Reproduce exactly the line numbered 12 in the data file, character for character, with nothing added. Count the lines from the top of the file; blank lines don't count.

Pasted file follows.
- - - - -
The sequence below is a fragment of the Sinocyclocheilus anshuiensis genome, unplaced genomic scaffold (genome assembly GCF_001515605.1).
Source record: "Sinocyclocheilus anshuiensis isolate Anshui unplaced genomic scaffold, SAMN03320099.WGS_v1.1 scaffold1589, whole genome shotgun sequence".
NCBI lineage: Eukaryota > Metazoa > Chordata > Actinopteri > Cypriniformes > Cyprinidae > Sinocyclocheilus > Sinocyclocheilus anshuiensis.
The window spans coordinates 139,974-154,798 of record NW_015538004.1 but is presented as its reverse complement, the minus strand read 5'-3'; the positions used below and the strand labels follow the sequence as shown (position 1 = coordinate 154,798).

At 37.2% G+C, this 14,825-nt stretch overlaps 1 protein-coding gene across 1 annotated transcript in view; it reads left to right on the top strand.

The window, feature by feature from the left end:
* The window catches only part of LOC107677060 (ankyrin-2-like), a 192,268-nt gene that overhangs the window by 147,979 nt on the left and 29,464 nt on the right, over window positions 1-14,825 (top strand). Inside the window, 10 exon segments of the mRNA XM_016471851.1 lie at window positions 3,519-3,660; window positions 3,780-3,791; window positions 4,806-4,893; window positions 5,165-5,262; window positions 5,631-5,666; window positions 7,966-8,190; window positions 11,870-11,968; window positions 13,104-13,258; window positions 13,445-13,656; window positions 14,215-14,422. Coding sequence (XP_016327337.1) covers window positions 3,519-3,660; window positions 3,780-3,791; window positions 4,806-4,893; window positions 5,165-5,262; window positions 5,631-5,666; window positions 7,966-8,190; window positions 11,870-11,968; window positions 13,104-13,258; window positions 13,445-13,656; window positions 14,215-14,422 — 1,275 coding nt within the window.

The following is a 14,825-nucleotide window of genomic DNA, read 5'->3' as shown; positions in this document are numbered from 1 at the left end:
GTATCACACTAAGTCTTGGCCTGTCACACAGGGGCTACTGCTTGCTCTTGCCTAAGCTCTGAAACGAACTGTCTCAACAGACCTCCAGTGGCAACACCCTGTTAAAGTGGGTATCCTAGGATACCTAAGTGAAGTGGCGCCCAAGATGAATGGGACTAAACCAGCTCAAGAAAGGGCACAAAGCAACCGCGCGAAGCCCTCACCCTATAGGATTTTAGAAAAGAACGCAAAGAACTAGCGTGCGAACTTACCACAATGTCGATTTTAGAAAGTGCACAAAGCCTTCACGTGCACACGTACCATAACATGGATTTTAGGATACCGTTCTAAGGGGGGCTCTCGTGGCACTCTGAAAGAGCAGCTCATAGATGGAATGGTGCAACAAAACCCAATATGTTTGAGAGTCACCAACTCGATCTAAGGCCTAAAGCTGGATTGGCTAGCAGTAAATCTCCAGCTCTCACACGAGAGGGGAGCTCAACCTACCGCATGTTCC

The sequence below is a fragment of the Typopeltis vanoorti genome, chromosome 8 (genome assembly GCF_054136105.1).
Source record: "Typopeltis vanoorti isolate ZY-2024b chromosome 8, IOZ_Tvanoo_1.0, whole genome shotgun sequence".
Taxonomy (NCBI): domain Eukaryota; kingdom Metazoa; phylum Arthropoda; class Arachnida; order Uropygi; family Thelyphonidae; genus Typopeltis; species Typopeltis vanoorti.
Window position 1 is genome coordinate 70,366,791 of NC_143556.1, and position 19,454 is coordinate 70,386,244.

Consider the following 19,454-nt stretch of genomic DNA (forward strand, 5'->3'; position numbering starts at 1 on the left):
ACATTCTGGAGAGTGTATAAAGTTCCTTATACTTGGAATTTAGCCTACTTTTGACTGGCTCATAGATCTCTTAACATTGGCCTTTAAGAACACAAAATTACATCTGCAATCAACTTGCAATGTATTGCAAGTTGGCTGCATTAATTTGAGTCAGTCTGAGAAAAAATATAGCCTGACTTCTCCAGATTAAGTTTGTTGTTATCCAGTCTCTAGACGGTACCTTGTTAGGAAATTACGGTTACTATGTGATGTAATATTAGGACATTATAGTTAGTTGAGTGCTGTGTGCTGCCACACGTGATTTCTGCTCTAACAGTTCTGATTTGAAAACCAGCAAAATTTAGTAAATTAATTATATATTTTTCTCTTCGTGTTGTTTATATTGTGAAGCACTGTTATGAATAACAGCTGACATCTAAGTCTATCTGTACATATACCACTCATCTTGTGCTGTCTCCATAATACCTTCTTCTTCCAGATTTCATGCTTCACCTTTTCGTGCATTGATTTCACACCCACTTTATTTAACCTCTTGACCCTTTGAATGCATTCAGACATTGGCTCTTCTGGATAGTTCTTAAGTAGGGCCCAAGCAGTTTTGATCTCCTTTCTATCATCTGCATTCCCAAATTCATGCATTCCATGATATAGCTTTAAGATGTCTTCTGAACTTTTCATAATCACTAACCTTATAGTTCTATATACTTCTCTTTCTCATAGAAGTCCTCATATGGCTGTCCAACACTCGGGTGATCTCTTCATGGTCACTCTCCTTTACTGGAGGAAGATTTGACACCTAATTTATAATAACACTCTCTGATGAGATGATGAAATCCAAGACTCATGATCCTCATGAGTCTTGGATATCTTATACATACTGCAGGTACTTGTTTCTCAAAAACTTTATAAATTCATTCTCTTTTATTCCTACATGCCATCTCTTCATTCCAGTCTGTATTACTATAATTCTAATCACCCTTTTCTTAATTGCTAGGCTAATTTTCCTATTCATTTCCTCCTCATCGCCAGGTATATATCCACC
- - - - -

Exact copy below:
Taxonomy (NCBI): domain Eukaryota; kingdom Metazoa; phylum Arthropoda; class Arachnida; order Uropygi; family Thelyphonidae; genus Typopeltis; species Typopeltis vanoorti.